Robert Sargent Shriver Jr. (; November 9, 1915 – January 18, 2011) was an American diplomat, politician and activist. As the husband of Eunice Kennedy Shriver, he was part of the Kennedy family. Shriver was the driving force behind the creation of the Peace Corps, and founded the Job Corps, Head Start, and other programs as the "architect" of the 1960s "War on Poverty." He was the Democratic Party's nominee for vice president in the 1972 presidential election.

Born in Westminster, Maryland, Shriver pursued a legal career after graduating from Yale Law School. An opponent of U.S. entry into World War II, he helped establish the America First Committee but volunteered for the United States Navy before the Japanese attack on Pearl Harbor. During the war, he served in the South Pacific, participating in the naval Battle of Guadalcanal. After being discharged from the navy, he worked as an assistant editor for Newsweek and met Eunice Kennedy, marrying her in 1953.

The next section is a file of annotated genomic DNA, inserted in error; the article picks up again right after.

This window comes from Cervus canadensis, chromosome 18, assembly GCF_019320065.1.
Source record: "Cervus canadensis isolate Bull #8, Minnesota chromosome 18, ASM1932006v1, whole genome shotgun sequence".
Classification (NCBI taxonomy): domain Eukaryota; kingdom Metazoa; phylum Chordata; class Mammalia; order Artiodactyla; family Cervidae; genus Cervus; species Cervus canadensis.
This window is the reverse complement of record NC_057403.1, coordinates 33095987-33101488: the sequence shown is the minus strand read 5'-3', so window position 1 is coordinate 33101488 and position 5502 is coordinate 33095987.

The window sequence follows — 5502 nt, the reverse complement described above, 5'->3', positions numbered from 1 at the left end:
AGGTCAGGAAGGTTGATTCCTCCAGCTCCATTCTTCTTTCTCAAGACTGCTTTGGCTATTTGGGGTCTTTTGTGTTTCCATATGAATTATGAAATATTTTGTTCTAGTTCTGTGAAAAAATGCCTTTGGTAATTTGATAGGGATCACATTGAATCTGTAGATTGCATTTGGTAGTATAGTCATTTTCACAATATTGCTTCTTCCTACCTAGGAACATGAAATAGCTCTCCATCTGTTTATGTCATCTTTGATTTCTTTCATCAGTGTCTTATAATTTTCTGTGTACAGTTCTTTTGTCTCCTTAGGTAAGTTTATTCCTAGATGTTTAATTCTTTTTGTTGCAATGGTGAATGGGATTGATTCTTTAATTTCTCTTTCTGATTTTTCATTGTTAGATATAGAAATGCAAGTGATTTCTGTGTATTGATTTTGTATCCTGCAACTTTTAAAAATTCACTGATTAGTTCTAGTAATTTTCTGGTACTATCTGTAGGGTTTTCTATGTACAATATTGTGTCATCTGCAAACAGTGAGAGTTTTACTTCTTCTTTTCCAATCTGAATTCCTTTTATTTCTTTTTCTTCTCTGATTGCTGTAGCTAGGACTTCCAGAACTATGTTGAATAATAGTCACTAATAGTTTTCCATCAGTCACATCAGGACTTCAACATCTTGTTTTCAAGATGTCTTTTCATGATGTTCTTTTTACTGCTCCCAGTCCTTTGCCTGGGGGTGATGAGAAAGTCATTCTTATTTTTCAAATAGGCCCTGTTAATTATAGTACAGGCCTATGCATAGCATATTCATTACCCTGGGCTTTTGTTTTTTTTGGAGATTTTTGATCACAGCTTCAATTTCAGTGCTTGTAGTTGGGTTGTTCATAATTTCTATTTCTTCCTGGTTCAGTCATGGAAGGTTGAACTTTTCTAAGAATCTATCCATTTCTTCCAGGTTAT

He worked on the 1960 presidential campaign of his brother-in-law, John F. Kennedy, and helped establish the Peace Corps after Kennedy's victory. After Kennedy's assassination, Shriver served in the administration of Lyndon B. Johnson and helped establish several anti-poverty programs as director of the Office of Economic Opportunity from October 16, 1964 to March 22, 1968. He also served as the United States Ambassador to France from 1968 to 1970. In 1972, Democratic vice presidential nominee Thomas Eagleton resigned from the ticket, and Shriver was chosen as his replacement. The Democratic ticket of George McGovern and Shriver lost in a landslide election defeat to Republican President Richard Nixon and Vice President Spiro Agnew. Shriver briefly sought the 1976 Democratic presidential nomination but dropped out of the race after the first set of primaries.